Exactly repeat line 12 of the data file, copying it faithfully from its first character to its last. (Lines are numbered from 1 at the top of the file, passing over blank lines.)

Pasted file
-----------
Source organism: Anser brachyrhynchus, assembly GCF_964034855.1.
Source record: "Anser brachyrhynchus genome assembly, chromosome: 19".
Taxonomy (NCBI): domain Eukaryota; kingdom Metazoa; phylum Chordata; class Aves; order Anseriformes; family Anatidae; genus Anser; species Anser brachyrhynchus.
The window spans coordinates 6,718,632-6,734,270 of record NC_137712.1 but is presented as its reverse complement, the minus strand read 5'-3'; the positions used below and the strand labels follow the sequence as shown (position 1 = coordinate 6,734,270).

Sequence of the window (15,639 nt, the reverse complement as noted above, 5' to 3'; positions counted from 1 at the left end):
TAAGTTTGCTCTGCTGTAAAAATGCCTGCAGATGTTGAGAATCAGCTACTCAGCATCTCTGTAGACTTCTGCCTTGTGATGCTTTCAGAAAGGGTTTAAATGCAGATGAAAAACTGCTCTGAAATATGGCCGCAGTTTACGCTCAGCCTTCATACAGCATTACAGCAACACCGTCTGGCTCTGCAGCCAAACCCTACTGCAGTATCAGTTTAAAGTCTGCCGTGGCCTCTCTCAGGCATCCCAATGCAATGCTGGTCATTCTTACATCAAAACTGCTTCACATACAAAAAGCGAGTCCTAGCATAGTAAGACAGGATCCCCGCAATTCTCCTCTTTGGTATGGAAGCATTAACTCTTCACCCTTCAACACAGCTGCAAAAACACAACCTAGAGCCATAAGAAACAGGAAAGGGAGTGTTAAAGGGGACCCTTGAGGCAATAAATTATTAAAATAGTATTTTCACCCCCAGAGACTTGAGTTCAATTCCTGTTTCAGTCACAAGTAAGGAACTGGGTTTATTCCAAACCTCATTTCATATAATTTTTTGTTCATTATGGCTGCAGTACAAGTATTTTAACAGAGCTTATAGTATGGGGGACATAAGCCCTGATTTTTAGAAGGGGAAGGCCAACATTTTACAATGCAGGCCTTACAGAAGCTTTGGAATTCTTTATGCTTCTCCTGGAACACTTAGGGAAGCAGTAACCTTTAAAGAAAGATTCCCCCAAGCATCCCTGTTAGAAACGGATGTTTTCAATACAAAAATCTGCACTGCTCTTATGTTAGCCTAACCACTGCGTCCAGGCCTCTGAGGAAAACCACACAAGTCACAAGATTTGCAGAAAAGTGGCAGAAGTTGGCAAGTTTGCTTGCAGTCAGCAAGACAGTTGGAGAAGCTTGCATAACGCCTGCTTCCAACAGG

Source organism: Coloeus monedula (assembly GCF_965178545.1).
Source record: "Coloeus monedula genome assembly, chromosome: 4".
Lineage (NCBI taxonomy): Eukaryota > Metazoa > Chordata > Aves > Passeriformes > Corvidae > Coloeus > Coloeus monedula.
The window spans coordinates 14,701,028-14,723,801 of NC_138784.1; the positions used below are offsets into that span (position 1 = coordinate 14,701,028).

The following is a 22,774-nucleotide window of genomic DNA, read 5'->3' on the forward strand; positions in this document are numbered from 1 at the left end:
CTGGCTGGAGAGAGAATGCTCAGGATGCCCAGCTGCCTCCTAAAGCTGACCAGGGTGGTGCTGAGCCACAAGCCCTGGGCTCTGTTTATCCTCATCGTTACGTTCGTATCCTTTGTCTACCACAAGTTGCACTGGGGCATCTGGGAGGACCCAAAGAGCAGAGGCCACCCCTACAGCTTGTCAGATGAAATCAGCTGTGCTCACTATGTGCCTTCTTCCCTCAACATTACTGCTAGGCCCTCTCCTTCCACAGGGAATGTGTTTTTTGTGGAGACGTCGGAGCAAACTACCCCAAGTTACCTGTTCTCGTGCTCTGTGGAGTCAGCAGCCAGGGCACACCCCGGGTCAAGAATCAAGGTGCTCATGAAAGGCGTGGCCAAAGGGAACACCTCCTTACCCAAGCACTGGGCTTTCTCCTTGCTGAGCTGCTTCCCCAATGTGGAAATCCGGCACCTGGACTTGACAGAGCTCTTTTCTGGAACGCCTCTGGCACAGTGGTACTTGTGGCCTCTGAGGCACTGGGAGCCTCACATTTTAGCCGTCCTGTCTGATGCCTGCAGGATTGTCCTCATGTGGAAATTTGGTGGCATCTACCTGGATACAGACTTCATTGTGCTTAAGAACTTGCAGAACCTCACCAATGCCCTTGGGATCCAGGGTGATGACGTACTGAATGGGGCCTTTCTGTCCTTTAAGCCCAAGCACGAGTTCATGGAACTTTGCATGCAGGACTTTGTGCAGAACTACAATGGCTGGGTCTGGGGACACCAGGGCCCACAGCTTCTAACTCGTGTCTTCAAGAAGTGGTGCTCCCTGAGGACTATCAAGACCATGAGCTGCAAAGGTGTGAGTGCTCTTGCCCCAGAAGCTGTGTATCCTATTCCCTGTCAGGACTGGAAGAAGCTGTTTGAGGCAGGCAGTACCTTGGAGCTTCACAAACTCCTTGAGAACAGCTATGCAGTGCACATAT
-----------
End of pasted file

CTGGCTGGAGAGAGAATGCTCAGGATGCCCAGCTGCCTCCTAAAGCTGACCAGGGTGGTGCTGAGCCACAAGCCCTGGGCTCTGTTTATCCTCATCGTTACGTTCGTATCCTTTGTCTACCACAAGTTGCACTGGGGCATCTGGGAGGACCCAAAGAGCAGAGGCCACCCCTACAGCTTGTCAGATGAAATCAGCTGTGCTCACTATGTGCCTTCTTCCCTCAACATTACTGCTAGGCCCTCTCCTTCCACAGGGAATGTGTTTTTTGTGGAGACGTCGGAGCAAACTACCCCAAGTTACCTGTTCTCGTGCTCTGTGGAGTCAGCAGCCAGGGCACACCCCGGGTCAAGAATCAAGGTGCTCATGAAAGGCGTGGCCAAAGGGAACACCTCCTTACCCAAGCACTGGGCTTTCTCCTTGCTGAGCTGCTTCCCCAATGTGGAAATCCGGCACCTGGACTTGACAGAGCTCTTTTCTGGAACGCCTCTGGCACAGTGGTACTTGTGGCCTCTGAGGCACTGGGAGCCTCACATTTTAGCCGTCCTGTCTGATGCCTGCAGGATTGTCCTCATGTGGAAATTTGGTGGCATCTACCTGGATACAGACTTCATTGTGCTTAAGAACTTGCAGAACCTCACCAATGCCCTTGGGATCCAGGGTGATGACGTACTGAATGGGGCCTTTCTGTCCTTTAAGCCCAAGCACGAGTTCATGGAACTTTGCATGCAGGACTTTGTGCAGAACTACAATGGCTGGGTCTGGGGACACCAGGGCCCACAGCTTCTAACTCGTGTCTTCAAGAAGTGGTGCTCCCTGAGGACTATCAAGACCATGAGCTGCAAAGGTGTGAGTGCTCTTGCCCCAGAAGCTGTGTATCCTATTCCCTGTCAGGACTGGAAGAAGCTGTTTGAGGCAGGCAGTACCTTGGAGCTTCACAAACTCCTTGAGAACAGCTATGCAGTGCACATAT